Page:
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Re: toolchain for powerpc e500v2

On 06/02/2011 12:48, Titus von Boxberg wrote:
Hi all,

I'm trying to use ct-ng (of approx. May 2010) to generate
cross gcc-4.5.1, glibc-2.9/linux for a powerpc e500v2 / SPE.

Setting floating point to "hardware" results in a build
error in glibc where the assembler complains while compiling
an FP file about an unmatched constraint
(I could try to get the original message if it helps).

The tool chain gets built when I set floating point support to "software".
However, the resulting compiler does not emit hardware FP instructions
unless I give -mhard-float on the command line.

Is my assumption correct that setting floating point to "hardware" turns on
code generation for the standard PowerPC FPU which this target lacks?

I'd like to avoid having a compiler which needs target specific flags
on the command line, thus:
Does anyone know which options to turn on to get a compiler that
emits correct SPE FP instructions without explicitly being told so
by -mhard-float?


The SPE floating point support is not standard PPC hardware floating point, and uses totally different instructions. If you try to use -mhard-float, either as a command-line switch or by default in the build, things are going to go badly wrong, as it will generate PPC floating point instructions that are not implemented on the e500v2.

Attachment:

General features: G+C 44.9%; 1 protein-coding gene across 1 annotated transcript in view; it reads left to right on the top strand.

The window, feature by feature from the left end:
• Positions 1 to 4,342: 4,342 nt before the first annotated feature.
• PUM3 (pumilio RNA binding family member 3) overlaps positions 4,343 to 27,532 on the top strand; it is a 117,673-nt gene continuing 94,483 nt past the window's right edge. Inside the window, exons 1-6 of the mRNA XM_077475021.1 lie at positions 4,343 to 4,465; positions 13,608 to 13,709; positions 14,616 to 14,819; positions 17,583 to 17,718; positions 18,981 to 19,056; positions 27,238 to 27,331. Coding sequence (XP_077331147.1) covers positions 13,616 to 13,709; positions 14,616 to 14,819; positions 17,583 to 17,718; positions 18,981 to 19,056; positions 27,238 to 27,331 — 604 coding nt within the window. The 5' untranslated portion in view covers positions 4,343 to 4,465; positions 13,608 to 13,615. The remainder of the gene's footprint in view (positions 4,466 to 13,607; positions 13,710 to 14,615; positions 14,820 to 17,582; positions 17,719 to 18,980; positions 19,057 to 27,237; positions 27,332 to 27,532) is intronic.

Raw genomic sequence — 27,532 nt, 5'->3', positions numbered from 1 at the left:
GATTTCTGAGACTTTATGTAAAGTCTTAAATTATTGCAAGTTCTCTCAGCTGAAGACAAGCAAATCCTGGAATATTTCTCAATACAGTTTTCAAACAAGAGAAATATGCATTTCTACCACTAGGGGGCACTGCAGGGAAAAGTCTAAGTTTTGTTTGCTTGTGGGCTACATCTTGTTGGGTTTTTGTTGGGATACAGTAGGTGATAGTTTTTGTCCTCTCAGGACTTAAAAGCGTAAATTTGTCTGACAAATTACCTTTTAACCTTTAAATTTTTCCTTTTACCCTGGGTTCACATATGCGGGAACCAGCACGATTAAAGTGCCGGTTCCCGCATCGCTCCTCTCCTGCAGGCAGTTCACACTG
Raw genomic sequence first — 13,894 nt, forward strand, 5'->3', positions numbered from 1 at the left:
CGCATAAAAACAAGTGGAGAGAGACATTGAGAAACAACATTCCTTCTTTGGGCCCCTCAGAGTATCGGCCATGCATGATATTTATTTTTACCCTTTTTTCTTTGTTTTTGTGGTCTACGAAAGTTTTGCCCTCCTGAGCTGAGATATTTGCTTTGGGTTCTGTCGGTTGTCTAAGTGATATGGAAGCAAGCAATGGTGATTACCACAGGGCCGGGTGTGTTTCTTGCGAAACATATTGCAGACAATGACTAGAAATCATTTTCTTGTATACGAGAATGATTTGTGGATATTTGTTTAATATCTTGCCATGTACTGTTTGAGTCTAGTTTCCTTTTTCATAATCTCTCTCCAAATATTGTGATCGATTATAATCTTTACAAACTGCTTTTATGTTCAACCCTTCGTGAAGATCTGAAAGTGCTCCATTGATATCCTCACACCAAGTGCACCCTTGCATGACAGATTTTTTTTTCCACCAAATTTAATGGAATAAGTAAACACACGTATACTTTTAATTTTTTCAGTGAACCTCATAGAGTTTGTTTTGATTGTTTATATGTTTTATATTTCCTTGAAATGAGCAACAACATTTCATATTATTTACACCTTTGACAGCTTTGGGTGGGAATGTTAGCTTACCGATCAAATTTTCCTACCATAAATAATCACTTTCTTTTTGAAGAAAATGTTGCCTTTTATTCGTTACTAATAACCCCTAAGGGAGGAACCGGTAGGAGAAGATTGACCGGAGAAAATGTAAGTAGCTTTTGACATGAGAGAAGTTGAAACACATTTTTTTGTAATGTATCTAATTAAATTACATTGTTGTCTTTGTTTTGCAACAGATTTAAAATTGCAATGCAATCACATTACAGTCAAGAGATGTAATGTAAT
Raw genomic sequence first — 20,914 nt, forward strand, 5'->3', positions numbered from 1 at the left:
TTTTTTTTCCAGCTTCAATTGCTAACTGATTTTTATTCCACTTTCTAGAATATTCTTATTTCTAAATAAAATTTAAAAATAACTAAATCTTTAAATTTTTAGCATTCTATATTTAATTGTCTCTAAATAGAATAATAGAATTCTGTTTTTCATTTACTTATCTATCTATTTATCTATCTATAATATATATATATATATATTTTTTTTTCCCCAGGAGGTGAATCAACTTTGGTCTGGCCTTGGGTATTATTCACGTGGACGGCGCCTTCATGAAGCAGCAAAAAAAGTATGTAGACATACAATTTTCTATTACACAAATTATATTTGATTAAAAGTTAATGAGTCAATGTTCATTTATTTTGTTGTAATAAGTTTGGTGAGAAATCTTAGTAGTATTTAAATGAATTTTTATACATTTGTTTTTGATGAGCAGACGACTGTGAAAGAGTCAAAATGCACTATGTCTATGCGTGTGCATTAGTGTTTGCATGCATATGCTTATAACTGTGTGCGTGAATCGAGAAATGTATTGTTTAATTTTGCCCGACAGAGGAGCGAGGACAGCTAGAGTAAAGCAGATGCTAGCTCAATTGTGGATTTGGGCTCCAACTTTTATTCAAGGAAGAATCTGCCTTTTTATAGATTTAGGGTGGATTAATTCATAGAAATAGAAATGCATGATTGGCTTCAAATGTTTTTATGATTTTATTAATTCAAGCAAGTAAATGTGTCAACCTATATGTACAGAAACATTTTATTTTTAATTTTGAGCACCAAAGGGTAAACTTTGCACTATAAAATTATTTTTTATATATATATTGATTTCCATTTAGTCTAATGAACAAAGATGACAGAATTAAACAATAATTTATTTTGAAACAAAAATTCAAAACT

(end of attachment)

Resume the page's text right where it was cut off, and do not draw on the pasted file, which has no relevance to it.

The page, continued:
I would look at the CodeSourcery toolchain. They have support for SPE floating point in current releases, which you can get as source or pre-build binary. I don't know whether this support has made it into the mainline FSF trees as yet (call me lazy, but I've just used the binaries from CodeSourcery), but if not then I'm sure it will eventually. It requires particular flags to enable the SPE floating point - it may be possible to build your own version that uses it by default.

Remember that the SPE only supports single-precision floating point - be very careful to avoid doubles in your code (or use flags to force 32-bit "doubles"). It's easy to write "x = y * 1.5" instead of "x = y * 1.5f", and give your cpu a great deal more work.

Personally, I disagree with your aim of avoiding compiler switches for the target - I consider compiler switches in the makefile as part of the source code, and would rather state them explicitly there than rely on a custom-built compiler. But that's a matter of choice.

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